STRAUSS: Ein Heldenleben, Op. 40
Royal Concertgebouw Orch/Mariss Jansons, cond.
RCO LIVE DVD 04103 (5.1 channel) TT: 45:12 (Heldenleben) 49:17 (The Sixth Maestro).

Music from Goyescas, Roberto Devereux, Anna Bolena and Il Pirata.
Montserrat Caballé, soprano; French National Philharmonic Orch/Carlo Felice Cillario, cond.

Franco Corelli (Canio); Tito Gobbi (Tonio); Mafalda Micheluzzi (Nedda); Mario Carlin (Peppe); Lino Puglisi (Silvio); Italian Radio & Television Orch/Alfredo Simonetto, cond. Plus: arias from La Rosa di Stambul, Carmen, Aida, Il Trovatore, Cavalleria rusticana and Verdi's Requiem sung by Franco Corellli
HARDY CLASSICS DVD 4016 TT: 103 min.

ANNA NETREBKO - The Woman and the Voice (documentary) including arias from Faust, La Bohème, Don Giovanni, La Sonnambula and Rusalka
Anna Netrebko, soprano; Orchestras conducted by Gianandrea Noseda

This DVD of Strauss's massive symphonic poem is a treasure, recorded Sept. 4, 2004 at the first concert Jansons conducted with the orchestra as music director. The SACD version has been reviewed on this site (REVIEW). This is a luxurious account of the composer's concept of a hero, magnificently played and beautifully recorded. On the DVD we have superb camera work, even showing the three off-stage trumpets that announce the battle scene. It's fascinating to watch Jansons' conducting; he is a true master of the baton. We also have a 50-minute documentary called The Sixth Maestro introducing Jansons as chief conductor of the fabeled orchestra. There are many interviews with players and musicologists as well as brief film clips of previous conductors: Willem Mengelberg, Eduard van Beinum, Bernard Haitink and Riccardo Chailly. Jansons can be seen rehearsing the Concertgebouw in Bartók's Concerto for Orchestra, and the Vienna Philharmonic in Schoenberg's Gurrelieder, and there also are brief segments where he and his wife visit conservatories in St. Petersburg and Vienna where he studied. The entire project is beautifully done—I look forward to future DVDs in the series.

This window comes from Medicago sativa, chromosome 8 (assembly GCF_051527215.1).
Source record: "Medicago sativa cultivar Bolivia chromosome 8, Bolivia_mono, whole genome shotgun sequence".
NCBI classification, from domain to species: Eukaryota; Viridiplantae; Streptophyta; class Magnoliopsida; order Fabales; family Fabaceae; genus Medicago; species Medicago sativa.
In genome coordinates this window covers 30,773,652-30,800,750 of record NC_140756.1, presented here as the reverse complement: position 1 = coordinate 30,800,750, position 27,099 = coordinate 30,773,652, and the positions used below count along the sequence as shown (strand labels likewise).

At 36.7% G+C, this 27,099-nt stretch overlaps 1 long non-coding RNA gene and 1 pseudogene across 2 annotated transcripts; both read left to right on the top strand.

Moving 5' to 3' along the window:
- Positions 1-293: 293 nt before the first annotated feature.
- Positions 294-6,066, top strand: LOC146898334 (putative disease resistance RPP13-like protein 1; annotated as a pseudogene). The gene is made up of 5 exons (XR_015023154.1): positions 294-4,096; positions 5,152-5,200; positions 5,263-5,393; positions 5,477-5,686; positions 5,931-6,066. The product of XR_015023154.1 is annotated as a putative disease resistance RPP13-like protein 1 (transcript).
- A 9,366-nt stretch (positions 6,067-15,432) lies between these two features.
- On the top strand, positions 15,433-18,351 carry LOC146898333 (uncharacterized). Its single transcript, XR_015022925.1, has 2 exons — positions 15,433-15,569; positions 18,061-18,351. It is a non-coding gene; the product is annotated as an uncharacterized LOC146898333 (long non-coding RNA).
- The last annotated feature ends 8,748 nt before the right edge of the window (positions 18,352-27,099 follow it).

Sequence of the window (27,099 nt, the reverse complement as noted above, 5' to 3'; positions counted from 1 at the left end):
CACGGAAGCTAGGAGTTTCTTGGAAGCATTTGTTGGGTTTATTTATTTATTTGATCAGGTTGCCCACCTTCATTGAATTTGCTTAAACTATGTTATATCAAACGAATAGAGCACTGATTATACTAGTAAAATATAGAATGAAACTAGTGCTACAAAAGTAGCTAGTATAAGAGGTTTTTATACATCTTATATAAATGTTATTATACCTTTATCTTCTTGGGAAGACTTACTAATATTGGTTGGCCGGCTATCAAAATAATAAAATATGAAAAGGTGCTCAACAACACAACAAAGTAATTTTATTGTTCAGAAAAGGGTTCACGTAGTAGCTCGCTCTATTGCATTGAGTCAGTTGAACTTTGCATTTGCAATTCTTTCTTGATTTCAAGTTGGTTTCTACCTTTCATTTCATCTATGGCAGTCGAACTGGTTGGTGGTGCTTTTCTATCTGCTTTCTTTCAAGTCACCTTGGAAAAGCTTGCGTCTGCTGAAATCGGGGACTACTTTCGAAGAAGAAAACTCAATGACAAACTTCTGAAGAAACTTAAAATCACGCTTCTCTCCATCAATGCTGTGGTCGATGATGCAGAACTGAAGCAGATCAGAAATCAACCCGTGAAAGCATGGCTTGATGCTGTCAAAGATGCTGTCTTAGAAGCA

VAI Video's DVD of Montserrat Caballé offers the Spanish soprano in her prime, a concert performance telecast from France Oct. 15, 1966, with the French National Radio and Television Orchestra directed by Carlo Felice Cillario, a conductor with whom she sang and recorded often. The program opens with The Lady and the Nightingale of Granados followed by three specialities of Caballé, major scenes from Donizetti's Roberto Devereux and Anna Bolena, and Bellini's Il Pirata. She is in top form. If there were any encores, they are not included. Sound is rather fuzzy mono, black and white photography somewhat blurred. Playing time is only 43 minutes, but admirers of Caballé surely will wish to have this.

Hardy Classics has another winner in this September 26, 1954 Italian telecast of Leoncavallo's I Pagliacci. What a cast! Tito Gobbi as Tonio, Franco Corelli as Canio and Mafalda Micheluzzi as Nedda. In spite of the black/white photography and monophonic sound (Hardy Classics has the chutzpah to state this is digital surround sound!), this is grand opera at its finest. Although Corelli did not sing the role of Canio often, he is an ideal interpreter, both visually and vocally. Gobbi had recorded the role of Tonio three months earlier for EMI with Callas and Di Stefano; it was one of his specialties. Micheluzzi is a name new to me, but she is vocally secure, dramatically convincing. As usual with these Italian TV productions, this was recorded first, filmed afterwards with relatively successful lip-sync. The DVD is filled out with a 1963 TV video of the seldom-heard "O rosa di Stambul" from the operetta The Rose of Stambul by Leo Fall, a luscious tenor lollipop sung to the hilt by Corelli. The remainder of the DVD consists of a color telecast several years after the tenor had officially retired from the operatic stage. Notes say these performances are from the TV program I Grandi della Lirica conducted by Guido Guarnera broadcast Jan. 14, 1983. Corelli appears older as one would expect him to, but these also were pre-recorded—and it is difficult to imagine that this assured, vibrant singing dates from 1983; perhaps producers used the tenor's older recordings? Regardless, Corelli fans surely will be interested in this DVD.

DG's DVD of Anna Netrebko is two-hour plus glossy portrait of the remarkable young soprano, replete with hype for her recordings. Featured are lip-sync videos of some of her CD recordings for the label including arias from La Bohème, Faust, Don Giovanni, La Sonnambula and Rusalka, with far-out settings, multiple costume changes, and rapid-fire editing (most annoying!), all introduced by Netrebko in rather cloying fashion. The video was produced by Vincent Paterson (who has collaborated with Michael Jackson and Madonna on similar projects), who takes full advantage of the soprano's beauty by adorning her in numerous elaborate costume changes. Included as a substantial bonus is a documentary on making of the film. Most interest on this video is to be found in live performances: Violetta's Act I finale from La Traviata in a 2003 production from Vienna, a brief excerpt from a 2004 modern Günter Krämer production of the same opera from Bavaria (in which she drinks green champagne!), and Lyudmila's first act aria from Ruslan and Lyudmila, which has been released in its entirety on DVD (REVIEW). Netrebko obviously is a major figure on today's operatic scene; perhaps this video will attract a new audience for opera. I find the whole thing, except fot the live performances, forgettable.

R.E.B. (February 2004)